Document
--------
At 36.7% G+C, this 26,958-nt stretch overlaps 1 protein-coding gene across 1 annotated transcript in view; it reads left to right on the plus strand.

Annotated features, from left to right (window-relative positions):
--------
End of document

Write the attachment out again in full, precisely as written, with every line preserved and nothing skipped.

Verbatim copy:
At 36.7% G+C, this 26,958-nt stretch overlaps 1 protein-coding gene across 1 annotated transcript in view; it reads left to right on the plus strand.

Annotated features, from left to right (window-relative positions):